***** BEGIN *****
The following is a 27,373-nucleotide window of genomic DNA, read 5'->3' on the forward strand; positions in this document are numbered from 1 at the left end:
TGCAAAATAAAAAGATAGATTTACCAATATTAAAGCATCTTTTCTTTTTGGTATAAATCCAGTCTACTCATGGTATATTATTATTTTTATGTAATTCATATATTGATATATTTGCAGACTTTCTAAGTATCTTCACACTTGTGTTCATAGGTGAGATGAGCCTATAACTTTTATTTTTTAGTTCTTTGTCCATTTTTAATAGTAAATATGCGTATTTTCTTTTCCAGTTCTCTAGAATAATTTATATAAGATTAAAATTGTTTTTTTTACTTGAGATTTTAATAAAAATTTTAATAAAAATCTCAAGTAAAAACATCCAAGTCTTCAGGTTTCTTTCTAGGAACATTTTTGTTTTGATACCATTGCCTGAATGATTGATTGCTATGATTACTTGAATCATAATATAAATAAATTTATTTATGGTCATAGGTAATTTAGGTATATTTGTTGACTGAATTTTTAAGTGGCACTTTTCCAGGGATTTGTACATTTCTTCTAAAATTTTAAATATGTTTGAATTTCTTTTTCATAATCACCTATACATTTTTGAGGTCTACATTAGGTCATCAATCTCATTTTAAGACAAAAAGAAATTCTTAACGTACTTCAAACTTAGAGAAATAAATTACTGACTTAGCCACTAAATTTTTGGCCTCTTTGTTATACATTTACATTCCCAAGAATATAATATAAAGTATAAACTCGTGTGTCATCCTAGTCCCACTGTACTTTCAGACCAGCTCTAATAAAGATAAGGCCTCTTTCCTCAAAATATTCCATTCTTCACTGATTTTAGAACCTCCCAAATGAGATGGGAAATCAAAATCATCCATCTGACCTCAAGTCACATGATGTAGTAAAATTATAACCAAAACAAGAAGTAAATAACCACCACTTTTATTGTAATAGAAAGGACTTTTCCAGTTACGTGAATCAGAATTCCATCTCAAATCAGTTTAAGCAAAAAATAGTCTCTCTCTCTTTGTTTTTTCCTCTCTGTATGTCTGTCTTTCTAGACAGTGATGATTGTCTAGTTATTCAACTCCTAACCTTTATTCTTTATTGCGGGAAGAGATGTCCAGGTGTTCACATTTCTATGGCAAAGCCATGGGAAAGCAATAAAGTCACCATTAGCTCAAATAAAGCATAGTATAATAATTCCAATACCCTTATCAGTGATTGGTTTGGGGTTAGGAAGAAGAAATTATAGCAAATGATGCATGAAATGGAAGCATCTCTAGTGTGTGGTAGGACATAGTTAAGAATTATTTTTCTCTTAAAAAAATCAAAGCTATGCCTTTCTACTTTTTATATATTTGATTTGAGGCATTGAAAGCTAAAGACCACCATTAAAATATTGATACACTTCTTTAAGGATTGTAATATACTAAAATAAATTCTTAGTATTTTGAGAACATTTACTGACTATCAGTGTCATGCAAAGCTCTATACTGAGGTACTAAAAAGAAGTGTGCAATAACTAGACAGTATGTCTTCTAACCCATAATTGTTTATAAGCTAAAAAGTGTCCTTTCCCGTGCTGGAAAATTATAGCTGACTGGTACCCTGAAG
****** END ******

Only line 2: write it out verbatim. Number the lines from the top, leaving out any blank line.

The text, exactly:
TGCAAAATAAAAAGATAGATTTACCAATATTAAAGCATCTTTTCTTTTTGGTATAAATCCAGTCTACTCATGGTATATTATTATTTTTATGTAATTCATATATTGATATATTTGCAGACTTTCTAAGTATCTTCACACTTGTGTTCATAGGTGAGATGAGCCTATAACTTTTATTTTTTAGTTCTTTGTCCATTTTTAATAGTAAATATGCGTATTTTCTTTTCCAGTTCTCTAGAATAATTTATATAAGATTAAAATTGTTTTTTTTACTTGAGATTTTAATAAAAATTTTAATAAAAATCTCAAGTAAAAACATCCAAGTCTTCAGGTTTCTTTCTAGGAACATTTTTGTTTTGATACCATTGCCTGAATGATTGATTGCTATGATTACTTGAATCATAATATAAATAAATTTATTTATGGTCATAGGTAATTTAGGTATATTTGTTGACTGAATTTTTAAGTGGCACTTTTCCAGGGATTTGTACATTTCTTCTAAAATTTTAAATATGTTTGAATTTCTTTTTCATAATCACCTATACATTTTTGAGGTCTACATTAGGTCATCAATCTCATTTTAAGACAAAAAGAAATTCTTAACGTACTTCAAACTTAGAGAAATAAATTACTGACTTAGCCACTAAATTTTTGGCCTCTTTGTTATACATTTACATTCCCAAGAATATAATATAAAGTATAAACTCGTGTGTCATCCTAGTCCCACTGTACTTTCAGACCAGCTCTAATAAAGATAAGGCCTCTTTCCTCAAAATATTCCATTCTTCACTGATTTTAGAACCTCCCAAATGAGATGGGAAATCAAAATCATCCATCTGACCTCAAGTCACATGATGTAGTAAAATTATAACCAAAACAAGAAGTAAATAACCACCACTTTTATTGTAATAGAAAGGACTTTTCCAGTTACGTGAATCAGAATTCCATCTCAAATCAGTTTAAGCAAAAAATAGTCTCTCTCTCTTTGTTTTTTCCTCTCTGTATGTCTGTCTTTCTAGACAGTGATGATTGTCTAGTTATTCAACTCCTAACCTTTATTCTTTATTGCGGGAAGAGATGTCCAGGTGTTCACATTTCTATGGCAAAGCCATGGGAAAGCAATAAAGTCACCATTAGCTCAAATAAAGCATAGTATAATAATTCCAATACCCTTATCAGTGATTGGTTTGGGGTTAGGAAGAAGAAATTATAGCAAATGATGCATGAAATGGAAGCATCTCTAGTGTGTGGTAGGACATAGTTAAGAATTATTTTTCTCTTAAAAAAATCAAAGCTATGCCTTTCTACTTTTTATATATTTGATTTGAGGCATTGAAAGCTAAAGACCACCATTAAAATATTGATACACTTCTTTAAGGATTGTAATATACTAAAATAAATTCTTAGTATTTTGAGAACATTTACTGACTATCAGTGTCATGCAAAGCTCTATACTGAGGTACTAAAAAGAAGTGTGCAATAACTAGACAGTATGTCTTCTAACCCATAATTGTTTATAAGCTAAAAAGTGTCCTTTCCCGTGCTGGAAAATTATAGCTGACTGGTACCCTGAAG